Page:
Cambodia media crackdown

After 24 years, the Cambodia Daily was forced to close operations when the government slapped it with a $6.3 million tax bill. Aside from the newspaper, 32 radio stations that broadcast programs of the political opposition in 19 provinces have stopped operating due to alleged licensing violations.

Media groups believe that the tax and licensing cases are part of a government plan to silence and remove institutions, which include independent media and non-government organizations that have been criticizing the ruling party ahead of the 2018 general elections. The deteriorating political climate in Cambodia has also forced the U.S. Congress-funded Radio Free Asia to close its office in the country.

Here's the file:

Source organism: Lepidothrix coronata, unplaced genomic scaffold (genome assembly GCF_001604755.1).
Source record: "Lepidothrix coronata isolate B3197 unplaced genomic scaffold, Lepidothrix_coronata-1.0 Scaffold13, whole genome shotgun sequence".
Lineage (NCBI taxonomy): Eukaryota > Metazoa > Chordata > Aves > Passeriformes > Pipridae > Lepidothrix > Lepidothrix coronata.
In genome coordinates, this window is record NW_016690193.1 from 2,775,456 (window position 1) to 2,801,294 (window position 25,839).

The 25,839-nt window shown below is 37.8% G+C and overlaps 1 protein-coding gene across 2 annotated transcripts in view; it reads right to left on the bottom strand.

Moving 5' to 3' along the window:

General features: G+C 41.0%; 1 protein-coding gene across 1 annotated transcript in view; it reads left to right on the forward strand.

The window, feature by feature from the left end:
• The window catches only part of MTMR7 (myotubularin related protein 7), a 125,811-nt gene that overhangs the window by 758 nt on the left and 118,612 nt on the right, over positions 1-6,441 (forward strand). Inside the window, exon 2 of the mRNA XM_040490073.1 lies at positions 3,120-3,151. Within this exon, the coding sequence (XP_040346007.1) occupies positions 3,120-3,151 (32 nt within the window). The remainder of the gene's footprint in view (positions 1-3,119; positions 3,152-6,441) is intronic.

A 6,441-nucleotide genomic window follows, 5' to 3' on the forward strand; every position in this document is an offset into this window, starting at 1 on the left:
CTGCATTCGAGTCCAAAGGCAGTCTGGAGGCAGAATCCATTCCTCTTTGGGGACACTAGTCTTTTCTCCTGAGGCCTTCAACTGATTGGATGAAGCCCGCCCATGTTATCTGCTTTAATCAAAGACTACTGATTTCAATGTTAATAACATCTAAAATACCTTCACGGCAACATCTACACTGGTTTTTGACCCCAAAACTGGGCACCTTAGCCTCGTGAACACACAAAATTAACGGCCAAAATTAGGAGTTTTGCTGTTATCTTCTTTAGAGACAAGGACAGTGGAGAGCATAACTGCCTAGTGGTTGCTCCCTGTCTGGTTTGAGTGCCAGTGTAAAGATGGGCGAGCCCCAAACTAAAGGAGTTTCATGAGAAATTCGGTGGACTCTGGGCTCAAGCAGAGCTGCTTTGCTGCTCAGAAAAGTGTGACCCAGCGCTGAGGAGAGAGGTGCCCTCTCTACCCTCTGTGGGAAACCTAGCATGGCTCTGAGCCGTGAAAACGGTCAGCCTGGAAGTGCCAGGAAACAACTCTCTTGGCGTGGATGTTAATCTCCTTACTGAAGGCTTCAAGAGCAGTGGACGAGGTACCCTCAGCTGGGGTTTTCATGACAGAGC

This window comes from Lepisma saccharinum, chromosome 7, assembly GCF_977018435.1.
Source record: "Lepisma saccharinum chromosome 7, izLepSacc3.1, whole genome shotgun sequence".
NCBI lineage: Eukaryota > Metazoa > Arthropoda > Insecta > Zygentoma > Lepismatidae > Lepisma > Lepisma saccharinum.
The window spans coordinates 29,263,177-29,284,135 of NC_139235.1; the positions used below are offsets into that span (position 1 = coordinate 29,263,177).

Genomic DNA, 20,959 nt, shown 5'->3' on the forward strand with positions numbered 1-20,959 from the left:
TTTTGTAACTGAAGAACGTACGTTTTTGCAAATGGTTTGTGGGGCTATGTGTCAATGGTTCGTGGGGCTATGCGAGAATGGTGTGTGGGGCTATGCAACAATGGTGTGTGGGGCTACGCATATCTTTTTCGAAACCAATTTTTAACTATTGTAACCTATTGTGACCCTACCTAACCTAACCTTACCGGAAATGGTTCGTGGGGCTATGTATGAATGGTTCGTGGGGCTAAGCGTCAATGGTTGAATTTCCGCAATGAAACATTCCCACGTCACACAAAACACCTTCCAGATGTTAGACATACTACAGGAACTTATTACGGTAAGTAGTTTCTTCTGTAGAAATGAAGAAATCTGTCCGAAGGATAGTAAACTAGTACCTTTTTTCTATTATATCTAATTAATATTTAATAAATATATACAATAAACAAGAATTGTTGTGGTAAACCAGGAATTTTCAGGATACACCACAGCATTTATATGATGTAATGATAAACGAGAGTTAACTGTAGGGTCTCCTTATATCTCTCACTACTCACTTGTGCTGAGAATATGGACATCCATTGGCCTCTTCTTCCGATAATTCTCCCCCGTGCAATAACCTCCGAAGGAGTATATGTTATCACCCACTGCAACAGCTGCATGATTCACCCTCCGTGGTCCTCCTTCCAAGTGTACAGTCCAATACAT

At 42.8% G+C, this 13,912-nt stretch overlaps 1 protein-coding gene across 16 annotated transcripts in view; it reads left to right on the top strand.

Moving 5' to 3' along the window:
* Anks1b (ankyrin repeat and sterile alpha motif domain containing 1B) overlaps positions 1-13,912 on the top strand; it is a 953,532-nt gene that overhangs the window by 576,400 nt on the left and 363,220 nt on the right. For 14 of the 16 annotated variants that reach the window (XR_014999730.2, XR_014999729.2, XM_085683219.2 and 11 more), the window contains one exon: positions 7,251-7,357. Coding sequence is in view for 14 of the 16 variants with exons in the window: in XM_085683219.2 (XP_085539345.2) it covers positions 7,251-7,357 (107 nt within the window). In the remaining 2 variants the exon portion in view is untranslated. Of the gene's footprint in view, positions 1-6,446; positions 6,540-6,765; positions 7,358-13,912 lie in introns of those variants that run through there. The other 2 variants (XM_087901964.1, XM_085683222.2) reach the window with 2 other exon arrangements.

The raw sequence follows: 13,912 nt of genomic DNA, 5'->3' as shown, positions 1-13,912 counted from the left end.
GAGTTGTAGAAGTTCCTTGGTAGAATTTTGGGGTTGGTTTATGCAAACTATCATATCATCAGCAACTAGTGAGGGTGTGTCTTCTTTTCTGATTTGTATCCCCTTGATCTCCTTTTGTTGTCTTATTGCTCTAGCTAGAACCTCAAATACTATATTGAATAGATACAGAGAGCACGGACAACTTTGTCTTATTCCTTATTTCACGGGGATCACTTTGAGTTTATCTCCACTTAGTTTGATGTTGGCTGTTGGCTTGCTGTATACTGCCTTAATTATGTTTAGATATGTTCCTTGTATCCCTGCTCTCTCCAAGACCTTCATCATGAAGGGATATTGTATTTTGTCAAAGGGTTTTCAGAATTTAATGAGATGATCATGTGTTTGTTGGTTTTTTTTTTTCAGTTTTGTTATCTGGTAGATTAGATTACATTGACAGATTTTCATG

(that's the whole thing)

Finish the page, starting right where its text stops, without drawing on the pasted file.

The Cambodian Centre for Independent Media and the Cambodian Center for Human Rights have recently released separate reports about the challenges facing the media and the state of free expression in the country.


China bans anonymous online comments and chats

On August 25, the Cyberspace Administration of China announced that internet users can no longer post comments without verifying their identities. On September 7, the agency made another announcement requiring chat users to register their real names. These new regulations are expected to further restrict free speech in China.

The ban on anonymous online comments could hurt small website owners who lack the means to verify and track all commenters. One option for them is to remove the interactive features on websites, which would reduce the available space where internet users can share their sentiments.